4. #4
    motown learned early on the importance of lip syncing because it would ensure a great sounding tv appearance. Plus they were often promoting a specific single so using that actual single (or a track similar to it) makes sense

    The house bands for many of the top shows during the 60s also might not be all that great. They wouldn't be familiar with motown music and so the end result could be less than stellar. There's a live performance (audio only) of the 70 Supremes singing Nathan Jones on The Tonight Show. now granted, it's a bootleg tape that's been dubbed again and again. so some distortion of sound is to be expected. But all of the "groove" of that hit song was lost on the band. It sounds as bouncy as In And Out Of Love

    as for the worst lip syncers - i'd put Jean Terrell up there.

    As for the least engagement live performers (on tv) I'd put Martha Reeves. she often comes across as disengaged whether it's Bless You on Soul train or when she did some of her solo Richard Perry work later.

  5. #5
    Most of them lipped good but I don't think Diana (least in the early years), Martha and Mary particularly liked doing it. The others mastered it (like Marvin, he made it work especially on Soul Train).

  6. #6
    [QUOTE=loganjlr;474923]If my ABBA-related knowledge serves me correctly, I believe artists used to lip-sync on television to accommodate the studios and sets who weren't up to code with handling live musical performances. Although I love me some live vocals, I always found the performances with pre-taped instrumentals sound strangely mixed in 1960s-1980s performances, probably due to the technological limitations of the time.

    It was probably in Motown's best interest to present the artist and their song in the most pristine light as possible and get as close to the aesthetic of the studio track. For example, without the lavish production, the songs found in the New Hit Medley from the Supremes Live In Japan don't really capture the same "punch" Up The Ladder To The Roof, Floy Joy, and Nathan Jones have in the studio (I think Automatically Sunshine came out pretty well though, aside from Jean being too far from the mic during her first solo-line).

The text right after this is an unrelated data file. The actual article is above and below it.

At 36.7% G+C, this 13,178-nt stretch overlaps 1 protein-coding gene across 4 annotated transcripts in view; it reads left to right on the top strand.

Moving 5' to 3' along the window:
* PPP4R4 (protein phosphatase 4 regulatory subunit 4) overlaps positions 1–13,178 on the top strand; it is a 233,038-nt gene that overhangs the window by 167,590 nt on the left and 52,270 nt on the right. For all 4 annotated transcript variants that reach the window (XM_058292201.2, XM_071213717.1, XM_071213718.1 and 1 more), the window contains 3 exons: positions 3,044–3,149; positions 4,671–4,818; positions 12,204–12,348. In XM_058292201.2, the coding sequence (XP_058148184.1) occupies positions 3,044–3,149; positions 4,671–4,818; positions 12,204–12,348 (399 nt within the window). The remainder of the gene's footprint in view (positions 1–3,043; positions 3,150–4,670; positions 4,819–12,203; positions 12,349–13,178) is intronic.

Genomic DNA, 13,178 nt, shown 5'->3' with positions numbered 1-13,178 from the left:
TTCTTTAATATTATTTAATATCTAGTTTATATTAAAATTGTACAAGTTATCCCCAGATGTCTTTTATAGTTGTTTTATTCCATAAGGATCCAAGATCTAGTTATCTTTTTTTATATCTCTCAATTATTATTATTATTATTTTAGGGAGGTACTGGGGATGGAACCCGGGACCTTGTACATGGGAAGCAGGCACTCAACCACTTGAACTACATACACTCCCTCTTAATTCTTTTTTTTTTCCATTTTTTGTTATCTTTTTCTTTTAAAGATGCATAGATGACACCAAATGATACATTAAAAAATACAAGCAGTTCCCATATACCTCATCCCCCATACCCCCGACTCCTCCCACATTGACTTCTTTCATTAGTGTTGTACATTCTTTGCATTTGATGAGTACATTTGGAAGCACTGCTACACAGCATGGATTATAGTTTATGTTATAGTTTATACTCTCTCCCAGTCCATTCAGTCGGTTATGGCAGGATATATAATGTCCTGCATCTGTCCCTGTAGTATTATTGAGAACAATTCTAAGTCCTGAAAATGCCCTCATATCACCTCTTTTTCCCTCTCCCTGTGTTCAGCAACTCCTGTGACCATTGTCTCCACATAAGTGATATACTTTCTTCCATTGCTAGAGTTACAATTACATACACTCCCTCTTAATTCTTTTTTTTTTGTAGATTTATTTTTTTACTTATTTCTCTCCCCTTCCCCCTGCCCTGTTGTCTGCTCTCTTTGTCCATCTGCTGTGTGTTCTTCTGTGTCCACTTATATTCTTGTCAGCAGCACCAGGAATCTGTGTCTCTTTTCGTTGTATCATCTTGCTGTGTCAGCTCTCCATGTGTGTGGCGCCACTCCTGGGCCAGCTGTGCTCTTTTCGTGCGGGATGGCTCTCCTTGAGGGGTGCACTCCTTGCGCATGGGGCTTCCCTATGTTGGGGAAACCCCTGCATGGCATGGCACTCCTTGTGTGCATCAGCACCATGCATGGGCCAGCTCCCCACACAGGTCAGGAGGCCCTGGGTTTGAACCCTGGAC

But I digress: I used to get fairly annoyed when I would find an artist lip-syncing on television, until I realized these performances are much less concerts and moreso promo for the radio single. In a way, a lot of these blatantly lip-synced performances from yesteryear have a certain charm to them -- they're like pre-MTV music videos, interpreted differently by the artist than they would in a live concert setting.



    Side note: I always wondered what was going through Martha's head during this performance. She looks a little absent.[/QUOTE

    Beautiful ladies
    Beautiful song
    Martha hair is too big it probably had her thinking dang I want to scratch my head.

Tags for this Thread

Bookmarks

Posting Permissions

  • You may not post new threads
  • You may not post replies
  • You may not post attachments
  • You may not edit your posts
  •  

[REMOVE ADS]

Ralph Terrana
MODERATOR

Welcome to Soulful Detroit! Kindly Consider Turning Off Your Ad BlockingX
Soulful Detroit is a free service that relies on revenue from ad display [regrettably] and donations. We notice that you are using an ad-blocking program that prevents us from earning revenue during your visit.
Ads are REMOVED for Members who donate to Soulful Detroit. [You must be logged in for ads to disappear]
DONATE HERE »
And have Ads removed.